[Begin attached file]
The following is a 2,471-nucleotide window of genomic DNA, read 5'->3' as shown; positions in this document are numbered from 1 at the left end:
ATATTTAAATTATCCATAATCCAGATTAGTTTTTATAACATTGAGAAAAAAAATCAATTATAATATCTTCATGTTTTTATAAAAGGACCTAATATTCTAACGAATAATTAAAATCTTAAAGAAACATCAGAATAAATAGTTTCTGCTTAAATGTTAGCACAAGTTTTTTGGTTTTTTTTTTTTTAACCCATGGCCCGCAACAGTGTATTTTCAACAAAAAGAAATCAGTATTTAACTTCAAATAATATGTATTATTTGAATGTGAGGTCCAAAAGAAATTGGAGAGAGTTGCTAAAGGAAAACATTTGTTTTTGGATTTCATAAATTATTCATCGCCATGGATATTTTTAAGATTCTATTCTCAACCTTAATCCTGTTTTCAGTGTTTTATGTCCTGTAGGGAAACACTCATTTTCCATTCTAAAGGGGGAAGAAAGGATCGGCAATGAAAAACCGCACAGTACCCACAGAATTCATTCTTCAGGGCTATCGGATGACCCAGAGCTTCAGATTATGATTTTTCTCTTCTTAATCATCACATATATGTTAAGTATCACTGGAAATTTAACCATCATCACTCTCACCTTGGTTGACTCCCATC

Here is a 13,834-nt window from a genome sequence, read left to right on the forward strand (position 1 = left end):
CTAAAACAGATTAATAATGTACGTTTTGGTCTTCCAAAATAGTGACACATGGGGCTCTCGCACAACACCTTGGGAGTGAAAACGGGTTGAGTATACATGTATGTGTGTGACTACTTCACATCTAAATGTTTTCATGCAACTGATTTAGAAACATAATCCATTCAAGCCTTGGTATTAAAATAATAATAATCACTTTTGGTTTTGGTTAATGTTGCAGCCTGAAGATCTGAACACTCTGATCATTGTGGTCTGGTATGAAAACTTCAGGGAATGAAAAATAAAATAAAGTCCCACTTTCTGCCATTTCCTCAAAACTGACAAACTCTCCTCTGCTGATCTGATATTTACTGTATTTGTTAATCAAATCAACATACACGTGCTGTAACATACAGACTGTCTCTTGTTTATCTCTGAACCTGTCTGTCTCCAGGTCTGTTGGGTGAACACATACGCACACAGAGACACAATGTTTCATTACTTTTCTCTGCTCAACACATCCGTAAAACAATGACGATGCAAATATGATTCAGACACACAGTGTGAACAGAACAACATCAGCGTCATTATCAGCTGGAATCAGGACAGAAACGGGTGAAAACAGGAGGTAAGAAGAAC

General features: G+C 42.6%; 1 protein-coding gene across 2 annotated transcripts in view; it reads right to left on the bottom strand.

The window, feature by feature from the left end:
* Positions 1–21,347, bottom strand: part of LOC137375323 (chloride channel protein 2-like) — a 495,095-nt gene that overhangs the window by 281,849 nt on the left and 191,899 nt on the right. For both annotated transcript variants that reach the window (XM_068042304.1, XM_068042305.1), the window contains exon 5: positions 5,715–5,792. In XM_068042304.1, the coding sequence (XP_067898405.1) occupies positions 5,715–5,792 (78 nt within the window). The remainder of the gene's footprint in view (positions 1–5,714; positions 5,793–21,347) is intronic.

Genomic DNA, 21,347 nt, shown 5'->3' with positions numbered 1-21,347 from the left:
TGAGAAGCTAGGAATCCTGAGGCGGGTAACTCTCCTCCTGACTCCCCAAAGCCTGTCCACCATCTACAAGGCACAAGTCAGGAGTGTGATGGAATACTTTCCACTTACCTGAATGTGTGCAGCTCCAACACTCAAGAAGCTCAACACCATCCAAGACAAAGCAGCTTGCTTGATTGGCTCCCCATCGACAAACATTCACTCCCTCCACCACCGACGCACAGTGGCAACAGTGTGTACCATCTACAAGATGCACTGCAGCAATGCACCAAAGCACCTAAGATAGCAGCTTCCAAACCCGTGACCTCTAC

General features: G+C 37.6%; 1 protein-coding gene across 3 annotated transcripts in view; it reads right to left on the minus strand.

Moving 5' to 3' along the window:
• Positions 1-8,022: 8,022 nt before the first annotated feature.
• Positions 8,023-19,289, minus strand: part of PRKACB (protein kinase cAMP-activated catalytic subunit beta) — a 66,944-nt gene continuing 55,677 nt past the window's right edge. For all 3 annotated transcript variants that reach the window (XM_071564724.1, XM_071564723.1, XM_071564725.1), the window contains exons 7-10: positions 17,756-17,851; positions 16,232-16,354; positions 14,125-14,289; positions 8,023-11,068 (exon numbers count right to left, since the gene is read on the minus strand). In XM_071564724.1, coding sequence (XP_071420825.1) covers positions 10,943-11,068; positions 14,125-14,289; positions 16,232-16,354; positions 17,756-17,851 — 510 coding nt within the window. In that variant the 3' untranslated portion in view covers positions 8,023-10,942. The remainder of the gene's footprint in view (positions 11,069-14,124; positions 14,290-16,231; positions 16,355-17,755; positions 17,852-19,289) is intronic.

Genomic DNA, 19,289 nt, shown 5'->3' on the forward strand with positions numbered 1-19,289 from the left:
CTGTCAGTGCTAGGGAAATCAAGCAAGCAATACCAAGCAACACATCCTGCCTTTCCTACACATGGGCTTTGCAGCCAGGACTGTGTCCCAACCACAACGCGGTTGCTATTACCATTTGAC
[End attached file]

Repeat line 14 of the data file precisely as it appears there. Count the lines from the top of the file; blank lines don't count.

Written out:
Genomic DNA, 19,289 nt, shown 5'->3' on the forward strand with positions numbered 1-19,289 from the left: